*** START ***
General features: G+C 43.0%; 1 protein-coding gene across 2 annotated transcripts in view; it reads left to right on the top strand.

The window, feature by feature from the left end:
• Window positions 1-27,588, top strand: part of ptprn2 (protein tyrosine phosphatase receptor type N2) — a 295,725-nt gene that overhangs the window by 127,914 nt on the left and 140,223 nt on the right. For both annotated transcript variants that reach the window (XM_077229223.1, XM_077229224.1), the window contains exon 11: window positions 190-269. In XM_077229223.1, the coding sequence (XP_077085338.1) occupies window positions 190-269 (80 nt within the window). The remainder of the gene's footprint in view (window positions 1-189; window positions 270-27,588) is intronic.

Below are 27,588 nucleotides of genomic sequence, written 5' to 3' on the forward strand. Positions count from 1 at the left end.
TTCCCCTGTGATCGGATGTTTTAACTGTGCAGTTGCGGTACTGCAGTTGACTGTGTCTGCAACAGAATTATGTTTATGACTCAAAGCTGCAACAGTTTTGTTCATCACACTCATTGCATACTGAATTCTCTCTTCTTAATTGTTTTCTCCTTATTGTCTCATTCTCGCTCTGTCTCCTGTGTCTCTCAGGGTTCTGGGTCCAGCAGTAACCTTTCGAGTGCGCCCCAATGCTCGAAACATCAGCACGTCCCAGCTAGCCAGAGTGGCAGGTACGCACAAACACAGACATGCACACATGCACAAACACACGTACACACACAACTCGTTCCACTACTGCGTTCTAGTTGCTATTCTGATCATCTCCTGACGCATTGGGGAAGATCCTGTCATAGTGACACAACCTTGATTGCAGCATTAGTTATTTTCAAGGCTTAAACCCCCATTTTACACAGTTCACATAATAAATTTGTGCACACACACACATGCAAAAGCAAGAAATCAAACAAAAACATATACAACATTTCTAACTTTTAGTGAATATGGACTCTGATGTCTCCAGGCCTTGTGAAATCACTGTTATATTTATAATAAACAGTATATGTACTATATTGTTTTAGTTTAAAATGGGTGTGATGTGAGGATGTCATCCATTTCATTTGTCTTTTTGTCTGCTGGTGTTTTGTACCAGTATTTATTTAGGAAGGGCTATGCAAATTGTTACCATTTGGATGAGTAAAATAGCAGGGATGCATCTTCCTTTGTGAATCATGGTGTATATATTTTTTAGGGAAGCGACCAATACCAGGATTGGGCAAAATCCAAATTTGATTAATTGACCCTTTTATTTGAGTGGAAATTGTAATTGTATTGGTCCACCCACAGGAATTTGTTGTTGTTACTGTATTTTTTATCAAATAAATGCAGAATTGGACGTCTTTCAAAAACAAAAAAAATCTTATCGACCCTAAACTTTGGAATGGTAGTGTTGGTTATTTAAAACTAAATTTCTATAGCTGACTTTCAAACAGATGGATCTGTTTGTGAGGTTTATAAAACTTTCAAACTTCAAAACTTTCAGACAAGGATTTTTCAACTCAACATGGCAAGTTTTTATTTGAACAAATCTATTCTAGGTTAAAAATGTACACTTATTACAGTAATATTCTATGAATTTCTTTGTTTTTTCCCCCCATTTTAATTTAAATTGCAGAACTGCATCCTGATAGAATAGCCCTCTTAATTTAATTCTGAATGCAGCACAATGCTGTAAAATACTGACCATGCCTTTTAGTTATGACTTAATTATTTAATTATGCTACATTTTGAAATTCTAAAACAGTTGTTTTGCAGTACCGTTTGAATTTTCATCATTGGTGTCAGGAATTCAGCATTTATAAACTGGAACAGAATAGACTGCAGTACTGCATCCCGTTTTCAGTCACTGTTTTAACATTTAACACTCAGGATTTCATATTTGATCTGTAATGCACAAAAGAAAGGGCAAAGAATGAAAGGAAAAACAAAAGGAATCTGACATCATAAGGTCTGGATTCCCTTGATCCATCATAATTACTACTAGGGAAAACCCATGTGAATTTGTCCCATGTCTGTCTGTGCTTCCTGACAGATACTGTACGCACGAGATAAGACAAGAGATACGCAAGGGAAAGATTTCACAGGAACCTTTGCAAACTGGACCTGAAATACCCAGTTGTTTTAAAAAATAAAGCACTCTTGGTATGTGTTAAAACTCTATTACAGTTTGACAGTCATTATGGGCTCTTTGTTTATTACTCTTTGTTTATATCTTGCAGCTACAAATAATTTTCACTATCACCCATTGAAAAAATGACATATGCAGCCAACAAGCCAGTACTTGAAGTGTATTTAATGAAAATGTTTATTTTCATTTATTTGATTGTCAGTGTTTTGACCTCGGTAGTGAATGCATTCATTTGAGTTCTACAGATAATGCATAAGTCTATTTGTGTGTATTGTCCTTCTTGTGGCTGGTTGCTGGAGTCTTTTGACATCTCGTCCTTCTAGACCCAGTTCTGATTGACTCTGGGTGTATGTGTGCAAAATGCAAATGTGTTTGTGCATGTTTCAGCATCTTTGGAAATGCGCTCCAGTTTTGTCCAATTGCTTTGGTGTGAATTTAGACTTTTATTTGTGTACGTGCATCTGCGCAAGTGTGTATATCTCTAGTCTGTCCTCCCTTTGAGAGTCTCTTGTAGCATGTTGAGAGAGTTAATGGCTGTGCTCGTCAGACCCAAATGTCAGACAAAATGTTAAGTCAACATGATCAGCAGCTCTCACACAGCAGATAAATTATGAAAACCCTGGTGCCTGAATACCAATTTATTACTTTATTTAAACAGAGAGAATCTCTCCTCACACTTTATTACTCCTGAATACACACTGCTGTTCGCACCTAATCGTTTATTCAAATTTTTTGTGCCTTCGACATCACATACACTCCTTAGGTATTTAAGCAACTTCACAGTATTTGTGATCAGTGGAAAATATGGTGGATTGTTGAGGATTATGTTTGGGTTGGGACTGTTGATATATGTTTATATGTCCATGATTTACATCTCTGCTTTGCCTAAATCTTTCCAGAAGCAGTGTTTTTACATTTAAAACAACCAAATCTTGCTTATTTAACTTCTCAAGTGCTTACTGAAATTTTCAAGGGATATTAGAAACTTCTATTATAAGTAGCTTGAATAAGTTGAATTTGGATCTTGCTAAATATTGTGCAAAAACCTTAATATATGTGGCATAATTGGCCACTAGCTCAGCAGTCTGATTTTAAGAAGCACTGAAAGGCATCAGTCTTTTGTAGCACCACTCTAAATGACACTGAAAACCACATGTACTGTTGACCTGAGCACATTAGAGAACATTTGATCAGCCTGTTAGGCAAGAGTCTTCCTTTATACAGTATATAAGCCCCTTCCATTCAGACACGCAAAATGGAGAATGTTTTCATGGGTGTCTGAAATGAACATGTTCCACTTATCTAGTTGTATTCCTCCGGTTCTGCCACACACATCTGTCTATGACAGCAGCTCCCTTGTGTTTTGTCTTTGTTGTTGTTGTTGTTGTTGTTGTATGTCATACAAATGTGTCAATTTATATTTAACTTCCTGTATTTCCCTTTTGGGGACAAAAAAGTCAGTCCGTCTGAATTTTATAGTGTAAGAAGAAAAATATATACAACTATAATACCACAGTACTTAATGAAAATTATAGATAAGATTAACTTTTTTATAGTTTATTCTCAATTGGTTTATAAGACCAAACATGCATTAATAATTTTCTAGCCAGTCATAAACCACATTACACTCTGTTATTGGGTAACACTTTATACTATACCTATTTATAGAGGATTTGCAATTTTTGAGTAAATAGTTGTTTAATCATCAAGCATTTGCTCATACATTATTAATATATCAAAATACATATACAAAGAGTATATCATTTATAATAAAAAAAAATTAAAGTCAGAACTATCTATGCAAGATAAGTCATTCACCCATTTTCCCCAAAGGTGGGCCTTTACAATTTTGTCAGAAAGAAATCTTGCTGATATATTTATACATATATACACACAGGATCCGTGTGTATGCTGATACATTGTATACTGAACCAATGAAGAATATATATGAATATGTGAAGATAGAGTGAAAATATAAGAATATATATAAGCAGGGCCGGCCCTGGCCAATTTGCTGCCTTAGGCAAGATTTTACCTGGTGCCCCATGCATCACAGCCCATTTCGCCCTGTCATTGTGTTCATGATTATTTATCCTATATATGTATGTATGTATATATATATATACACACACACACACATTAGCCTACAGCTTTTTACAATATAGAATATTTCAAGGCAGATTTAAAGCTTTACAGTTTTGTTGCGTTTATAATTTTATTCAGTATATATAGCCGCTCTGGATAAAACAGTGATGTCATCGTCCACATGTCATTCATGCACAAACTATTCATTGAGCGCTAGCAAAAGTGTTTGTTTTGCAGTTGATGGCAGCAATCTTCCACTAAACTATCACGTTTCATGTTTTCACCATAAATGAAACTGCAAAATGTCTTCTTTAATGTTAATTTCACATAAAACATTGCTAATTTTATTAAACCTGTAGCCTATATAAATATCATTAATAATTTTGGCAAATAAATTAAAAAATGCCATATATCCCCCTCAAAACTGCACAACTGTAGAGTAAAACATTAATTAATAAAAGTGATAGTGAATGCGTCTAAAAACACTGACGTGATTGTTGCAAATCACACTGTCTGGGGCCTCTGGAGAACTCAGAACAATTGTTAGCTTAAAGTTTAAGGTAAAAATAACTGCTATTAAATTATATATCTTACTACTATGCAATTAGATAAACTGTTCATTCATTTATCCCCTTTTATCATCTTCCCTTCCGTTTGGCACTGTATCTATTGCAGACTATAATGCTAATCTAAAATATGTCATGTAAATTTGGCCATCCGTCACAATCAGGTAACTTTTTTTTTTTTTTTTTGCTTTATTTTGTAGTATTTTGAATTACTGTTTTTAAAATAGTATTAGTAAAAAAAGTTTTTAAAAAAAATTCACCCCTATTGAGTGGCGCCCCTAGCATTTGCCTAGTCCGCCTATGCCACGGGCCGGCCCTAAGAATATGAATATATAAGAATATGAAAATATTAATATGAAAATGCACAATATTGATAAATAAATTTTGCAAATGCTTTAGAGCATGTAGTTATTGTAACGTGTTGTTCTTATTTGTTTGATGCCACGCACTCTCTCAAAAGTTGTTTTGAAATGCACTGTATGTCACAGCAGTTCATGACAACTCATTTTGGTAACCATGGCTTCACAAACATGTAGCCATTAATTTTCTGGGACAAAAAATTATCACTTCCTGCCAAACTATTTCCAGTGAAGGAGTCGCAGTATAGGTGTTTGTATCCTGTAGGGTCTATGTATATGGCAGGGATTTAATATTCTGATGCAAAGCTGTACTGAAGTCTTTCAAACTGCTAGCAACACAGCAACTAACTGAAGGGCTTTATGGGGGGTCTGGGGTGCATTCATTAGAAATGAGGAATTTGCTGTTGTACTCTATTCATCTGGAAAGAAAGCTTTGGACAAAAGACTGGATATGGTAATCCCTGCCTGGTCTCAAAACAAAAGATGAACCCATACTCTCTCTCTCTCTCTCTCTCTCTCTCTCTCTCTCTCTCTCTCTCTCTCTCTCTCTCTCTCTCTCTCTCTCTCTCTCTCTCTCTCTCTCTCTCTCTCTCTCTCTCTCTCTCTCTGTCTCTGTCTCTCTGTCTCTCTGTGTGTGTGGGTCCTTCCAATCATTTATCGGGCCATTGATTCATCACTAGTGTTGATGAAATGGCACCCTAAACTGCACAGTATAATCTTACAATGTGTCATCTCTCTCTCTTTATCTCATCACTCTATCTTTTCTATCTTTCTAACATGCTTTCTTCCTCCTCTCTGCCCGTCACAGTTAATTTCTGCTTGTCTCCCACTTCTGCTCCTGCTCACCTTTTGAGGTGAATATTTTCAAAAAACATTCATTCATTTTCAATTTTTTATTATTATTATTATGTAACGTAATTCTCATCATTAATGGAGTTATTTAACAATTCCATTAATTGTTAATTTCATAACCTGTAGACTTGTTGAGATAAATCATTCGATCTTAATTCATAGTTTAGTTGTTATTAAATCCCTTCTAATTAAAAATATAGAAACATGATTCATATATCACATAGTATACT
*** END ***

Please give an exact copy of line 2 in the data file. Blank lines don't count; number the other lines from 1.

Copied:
The window, feature by feature from the left end: